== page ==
Today, we published our first peer-reviewed, post-landing paper on MOXIE, detailing the seven oxygen generation runs we completed during Perseverance’s first year on Mars. We’ve made considerable progress since those first seven runs, completing run #11 this past weekend – and it turned out to be the most productive MOXIE run to date!
This is the peak of the Martian winter, when cold nights and relatively high atmospheric pressures conspire to produce the highest air density of the year. The denser the air, the more CO2 MOXIE has to work with, and the more oxygen it can make. We’re always extremely cautious about designing runs for the irreplaceable flight model on Mars, but we pushed the envelope a little this time to briefly produce oxygen at a rate of nearly 10.5 grams per hour. If you were to double that, a human being could survive on it – it’s not a lot, but a record for us.
We have a long way to go before being able to make the 2 to 3 kilograms per hour that will be needed to make the tens of tons of propellant to lift a human crew of four to six astronauts off the surface of Mars and into orbit – the main goal of future oxygen generation technology to succeed MOXIE. But that will require 25 kilowatts of power, and Perseverance only gives us 100 watts, so we’re doing fine. And we’re learning how to make the next MOXIE a lot more power efficient. Right now, we only use about 10% of our power to generate oxygen. The rest goes to running the compressor that collects the air, to our electronics, and to making up for heat loss from our 800 degrees Celsius electrolysis unit through the wires and tubes.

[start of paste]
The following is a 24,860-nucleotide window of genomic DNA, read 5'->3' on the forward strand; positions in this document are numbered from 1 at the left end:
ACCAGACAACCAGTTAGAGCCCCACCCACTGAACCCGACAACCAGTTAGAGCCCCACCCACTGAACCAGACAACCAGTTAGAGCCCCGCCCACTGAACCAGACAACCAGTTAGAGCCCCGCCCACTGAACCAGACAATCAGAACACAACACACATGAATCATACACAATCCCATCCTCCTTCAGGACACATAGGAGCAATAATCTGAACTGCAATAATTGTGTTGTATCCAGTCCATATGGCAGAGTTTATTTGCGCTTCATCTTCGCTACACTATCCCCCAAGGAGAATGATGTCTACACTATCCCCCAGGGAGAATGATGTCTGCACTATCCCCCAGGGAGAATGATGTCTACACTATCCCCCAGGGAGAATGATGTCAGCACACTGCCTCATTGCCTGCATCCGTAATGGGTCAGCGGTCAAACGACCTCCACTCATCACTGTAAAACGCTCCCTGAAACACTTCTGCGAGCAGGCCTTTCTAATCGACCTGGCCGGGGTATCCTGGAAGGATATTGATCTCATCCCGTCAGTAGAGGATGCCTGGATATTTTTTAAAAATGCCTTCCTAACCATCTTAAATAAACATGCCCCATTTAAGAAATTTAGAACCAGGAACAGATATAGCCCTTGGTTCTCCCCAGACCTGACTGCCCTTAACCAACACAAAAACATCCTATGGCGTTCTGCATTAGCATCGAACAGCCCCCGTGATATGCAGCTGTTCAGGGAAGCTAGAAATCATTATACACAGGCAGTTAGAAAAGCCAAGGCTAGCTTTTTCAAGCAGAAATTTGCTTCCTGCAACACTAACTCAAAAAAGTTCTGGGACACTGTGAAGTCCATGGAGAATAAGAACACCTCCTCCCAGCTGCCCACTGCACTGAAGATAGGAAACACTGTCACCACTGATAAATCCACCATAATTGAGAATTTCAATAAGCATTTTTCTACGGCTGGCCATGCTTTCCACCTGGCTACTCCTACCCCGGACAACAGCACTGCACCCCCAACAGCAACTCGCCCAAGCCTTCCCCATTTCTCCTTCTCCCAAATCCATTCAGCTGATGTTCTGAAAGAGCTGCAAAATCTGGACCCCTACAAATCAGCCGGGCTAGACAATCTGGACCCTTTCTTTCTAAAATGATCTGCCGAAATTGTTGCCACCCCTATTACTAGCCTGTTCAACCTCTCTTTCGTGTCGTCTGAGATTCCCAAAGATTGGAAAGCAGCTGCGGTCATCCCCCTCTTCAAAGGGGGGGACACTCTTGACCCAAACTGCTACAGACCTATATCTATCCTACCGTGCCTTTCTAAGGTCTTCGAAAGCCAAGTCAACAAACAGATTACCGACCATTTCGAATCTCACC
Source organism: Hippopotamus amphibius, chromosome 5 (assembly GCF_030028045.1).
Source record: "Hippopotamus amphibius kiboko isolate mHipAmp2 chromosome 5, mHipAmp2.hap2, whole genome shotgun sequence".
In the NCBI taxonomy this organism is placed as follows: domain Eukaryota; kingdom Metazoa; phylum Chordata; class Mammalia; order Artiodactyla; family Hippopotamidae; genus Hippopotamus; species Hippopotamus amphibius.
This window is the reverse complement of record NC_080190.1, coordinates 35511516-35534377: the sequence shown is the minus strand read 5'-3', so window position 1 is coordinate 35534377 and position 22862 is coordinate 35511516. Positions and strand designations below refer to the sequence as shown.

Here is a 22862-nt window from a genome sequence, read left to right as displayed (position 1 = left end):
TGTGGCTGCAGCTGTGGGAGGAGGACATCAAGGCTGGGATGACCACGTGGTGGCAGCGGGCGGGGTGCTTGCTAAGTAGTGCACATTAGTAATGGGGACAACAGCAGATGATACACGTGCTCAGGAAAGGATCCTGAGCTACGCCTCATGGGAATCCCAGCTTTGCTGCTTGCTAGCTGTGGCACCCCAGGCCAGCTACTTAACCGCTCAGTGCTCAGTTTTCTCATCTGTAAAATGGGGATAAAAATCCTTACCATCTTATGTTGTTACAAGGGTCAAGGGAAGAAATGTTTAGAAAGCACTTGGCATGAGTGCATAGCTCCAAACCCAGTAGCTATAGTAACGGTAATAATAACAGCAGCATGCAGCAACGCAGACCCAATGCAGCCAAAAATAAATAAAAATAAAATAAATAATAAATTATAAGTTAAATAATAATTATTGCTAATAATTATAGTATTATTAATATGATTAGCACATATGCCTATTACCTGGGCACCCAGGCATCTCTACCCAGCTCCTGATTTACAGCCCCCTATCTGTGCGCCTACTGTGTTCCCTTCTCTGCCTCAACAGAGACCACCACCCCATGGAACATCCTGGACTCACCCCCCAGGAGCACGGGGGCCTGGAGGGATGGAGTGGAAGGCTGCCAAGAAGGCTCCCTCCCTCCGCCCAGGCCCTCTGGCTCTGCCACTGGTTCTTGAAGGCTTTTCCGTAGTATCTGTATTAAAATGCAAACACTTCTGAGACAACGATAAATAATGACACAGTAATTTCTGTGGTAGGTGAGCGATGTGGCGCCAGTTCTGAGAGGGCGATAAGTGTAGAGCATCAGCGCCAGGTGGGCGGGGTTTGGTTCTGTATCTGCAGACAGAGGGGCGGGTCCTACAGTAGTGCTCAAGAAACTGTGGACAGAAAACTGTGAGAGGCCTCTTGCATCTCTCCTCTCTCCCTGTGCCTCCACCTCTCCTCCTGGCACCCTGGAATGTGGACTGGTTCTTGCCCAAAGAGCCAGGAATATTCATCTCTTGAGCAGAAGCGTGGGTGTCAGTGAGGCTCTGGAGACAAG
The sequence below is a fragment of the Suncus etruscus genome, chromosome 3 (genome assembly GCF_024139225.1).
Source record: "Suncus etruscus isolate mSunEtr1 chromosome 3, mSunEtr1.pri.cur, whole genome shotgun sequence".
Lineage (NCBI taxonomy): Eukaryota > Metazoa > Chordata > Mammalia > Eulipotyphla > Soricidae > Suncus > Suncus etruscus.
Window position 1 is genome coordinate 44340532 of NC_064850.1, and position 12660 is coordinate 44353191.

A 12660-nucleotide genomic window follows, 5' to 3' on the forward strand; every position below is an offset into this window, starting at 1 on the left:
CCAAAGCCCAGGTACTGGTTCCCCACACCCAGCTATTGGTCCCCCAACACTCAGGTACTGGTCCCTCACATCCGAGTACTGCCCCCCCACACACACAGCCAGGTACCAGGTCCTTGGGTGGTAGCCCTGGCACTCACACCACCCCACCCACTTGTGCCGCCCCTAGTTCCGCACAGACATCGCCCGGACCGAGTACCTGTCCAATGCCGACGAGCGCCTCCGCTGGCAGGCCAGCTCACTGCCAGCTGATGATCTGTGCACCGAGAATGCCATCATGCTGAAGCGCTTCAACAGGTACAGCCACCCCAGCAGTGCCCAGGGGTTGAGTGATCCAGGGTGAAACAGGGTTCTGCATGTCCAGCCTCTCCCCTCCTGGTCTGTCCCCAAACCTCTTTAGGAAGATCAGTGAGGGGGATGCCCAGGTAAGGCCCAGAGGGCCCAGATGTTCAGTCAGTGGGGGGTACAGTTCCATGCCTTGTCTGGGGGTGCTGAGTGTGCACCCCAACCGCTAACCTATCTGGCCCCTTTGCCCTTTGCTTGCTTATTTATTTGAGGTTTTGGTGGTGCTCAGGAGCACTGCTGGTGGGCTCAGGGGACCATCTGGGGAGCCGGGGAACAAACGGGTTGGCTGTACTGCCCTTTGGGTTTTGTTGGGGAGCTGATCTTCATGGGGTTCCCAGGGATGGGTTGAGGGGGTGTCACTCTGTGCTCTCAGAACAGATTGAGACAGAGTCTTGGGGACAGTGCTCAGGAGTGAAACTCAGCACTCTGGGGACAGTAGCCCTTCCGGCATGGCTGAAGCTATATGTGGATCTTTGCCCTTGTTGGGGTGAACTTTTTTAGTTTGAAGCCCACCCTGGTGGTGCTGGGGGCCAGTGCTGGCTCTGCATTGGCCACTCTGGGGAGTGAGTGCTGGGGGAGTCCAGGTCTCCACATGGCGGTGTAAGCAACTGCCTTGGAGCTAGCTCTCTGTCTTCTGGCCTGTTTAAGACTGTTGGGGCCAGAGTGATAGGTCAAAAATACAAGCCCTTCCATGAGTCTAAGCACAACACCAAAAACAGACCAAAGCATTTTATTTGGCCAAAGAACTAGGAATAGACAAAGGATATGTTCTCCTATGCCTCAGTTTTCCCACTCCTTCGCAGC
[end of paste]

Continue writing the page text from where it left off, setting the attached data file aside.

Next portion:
In a full-scale version, we expect to use more like 90% of the power through a few simple changes, like running the compressor at lower pressure and designing a more efficient oven. I’d love to help build that unit, but one step at a time…